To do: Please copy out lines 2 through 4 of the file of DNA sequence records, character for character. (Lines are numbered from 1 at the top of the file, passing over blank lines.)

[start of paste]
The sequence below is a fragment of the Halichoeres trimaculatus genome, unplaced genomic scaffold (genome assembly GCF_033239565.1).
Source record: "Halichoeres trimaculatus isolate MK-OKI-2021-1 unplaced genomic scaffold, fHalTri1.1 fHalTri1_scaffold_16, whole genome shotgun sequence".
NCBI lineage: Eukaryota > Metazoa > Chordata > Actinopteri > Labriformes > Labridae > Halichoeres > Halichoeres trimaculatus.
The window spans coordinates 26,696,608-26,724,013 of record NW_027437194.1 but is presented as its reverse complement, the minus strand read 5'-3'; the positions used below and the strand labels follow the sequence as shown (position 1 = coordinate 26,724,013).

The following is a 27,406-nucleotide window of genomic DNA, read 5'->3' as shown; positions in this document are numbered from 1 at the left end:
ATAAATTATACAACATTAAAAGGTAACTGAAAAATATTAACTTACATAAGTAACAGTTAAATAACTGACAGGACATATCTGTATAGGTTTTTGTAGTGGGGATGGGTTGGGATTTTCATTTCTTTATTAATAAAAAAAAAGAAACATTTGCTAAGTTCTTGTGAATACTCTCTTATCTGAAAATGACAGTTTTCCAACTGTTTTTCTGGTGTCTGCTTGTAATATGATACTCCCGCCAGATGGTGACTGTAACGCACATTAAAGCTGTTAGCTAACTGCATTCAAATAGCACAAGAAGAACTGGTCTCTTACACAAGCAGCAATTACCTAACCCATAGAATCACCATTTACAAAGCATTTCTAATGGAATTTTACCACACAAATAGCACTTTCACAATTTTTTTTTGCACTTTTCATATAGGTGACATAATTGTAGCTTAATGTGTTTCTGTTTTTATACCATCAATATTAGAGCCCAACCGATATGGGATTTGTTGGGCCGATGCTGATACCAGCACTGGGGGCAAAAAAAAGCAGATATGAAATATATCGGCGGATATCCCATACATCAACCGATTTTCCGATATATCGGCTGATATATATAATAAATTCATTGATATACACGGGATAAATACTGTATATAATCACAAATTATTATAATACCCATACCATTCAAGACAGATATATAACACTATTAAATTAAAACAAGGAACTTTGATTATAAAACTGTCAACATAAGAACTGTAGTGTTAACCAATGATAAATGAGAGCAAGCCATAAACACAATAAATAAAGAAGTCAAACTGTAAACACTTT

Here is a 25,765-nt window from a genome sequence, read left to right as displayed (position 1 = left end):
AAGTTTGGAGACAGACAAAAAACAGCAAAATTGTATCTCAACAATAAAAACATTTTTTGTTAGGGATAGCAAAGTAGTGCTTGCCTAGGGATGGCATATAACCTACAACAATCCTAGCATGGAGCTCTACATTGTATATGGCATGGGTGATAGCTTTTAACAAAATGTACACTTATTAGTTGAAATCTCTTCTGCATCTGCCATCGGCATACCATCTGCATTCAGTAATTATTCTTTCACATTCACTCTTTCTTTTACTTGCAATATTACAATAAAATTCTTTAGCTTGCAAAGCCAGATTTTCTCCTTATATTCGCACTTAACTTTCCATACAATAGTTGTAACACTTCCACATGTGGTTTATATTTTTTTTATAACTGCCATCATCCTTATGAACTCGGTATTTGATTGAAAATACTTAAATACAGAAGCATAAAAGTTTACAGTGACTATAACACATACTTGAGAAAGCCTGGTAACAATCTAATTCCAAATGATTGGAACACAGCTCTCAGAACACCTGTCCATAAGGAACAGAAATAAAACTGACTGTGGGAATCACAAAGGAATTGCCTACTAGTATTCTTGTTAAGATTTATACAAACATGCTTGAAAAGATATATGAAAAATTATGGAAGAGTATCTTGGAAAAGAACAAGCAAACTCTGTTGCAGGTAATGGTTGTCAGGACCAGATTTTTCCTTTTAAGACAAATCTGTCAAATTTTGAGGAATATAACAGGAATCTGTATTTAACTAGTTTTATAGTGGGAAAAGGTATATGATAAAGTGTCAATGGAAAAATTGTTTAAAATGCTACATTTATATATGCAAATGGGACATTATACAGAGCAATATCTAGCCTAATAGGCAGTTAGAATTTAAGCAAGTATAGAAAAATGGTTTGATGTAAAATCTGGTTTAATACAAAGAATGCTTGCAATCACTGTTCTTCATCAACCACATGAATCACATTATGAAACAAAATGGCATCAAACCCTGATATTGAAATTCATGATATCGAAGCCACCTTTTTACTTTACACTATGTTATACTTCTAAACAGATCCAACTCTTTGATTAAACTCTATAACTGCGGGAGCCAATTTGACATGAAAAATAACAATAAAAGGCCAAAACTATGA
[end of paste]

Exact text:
Source record: "Halichoeres trimaculatus isolate MK-OKI-2021-1 unplaced genomic scaffold, fHalTri1.1 fHalTri1_scaffold_16, whole genome shotgun sequence".
NCBI lineage: Eukaryota > Metazoa > Chordata > Actinopteri > Labriformes > Labridae > Halichoeres > Halichoeres trimaculatus.
The window spans coordinates 26,696,608-26,724,013 of record NW_027437194.1 but is presented as its reverse complement, the minus strand read 5'-3'; the positions used below and the strand labels follow the sequence as shown (position 1 = coordinate 26,724,013).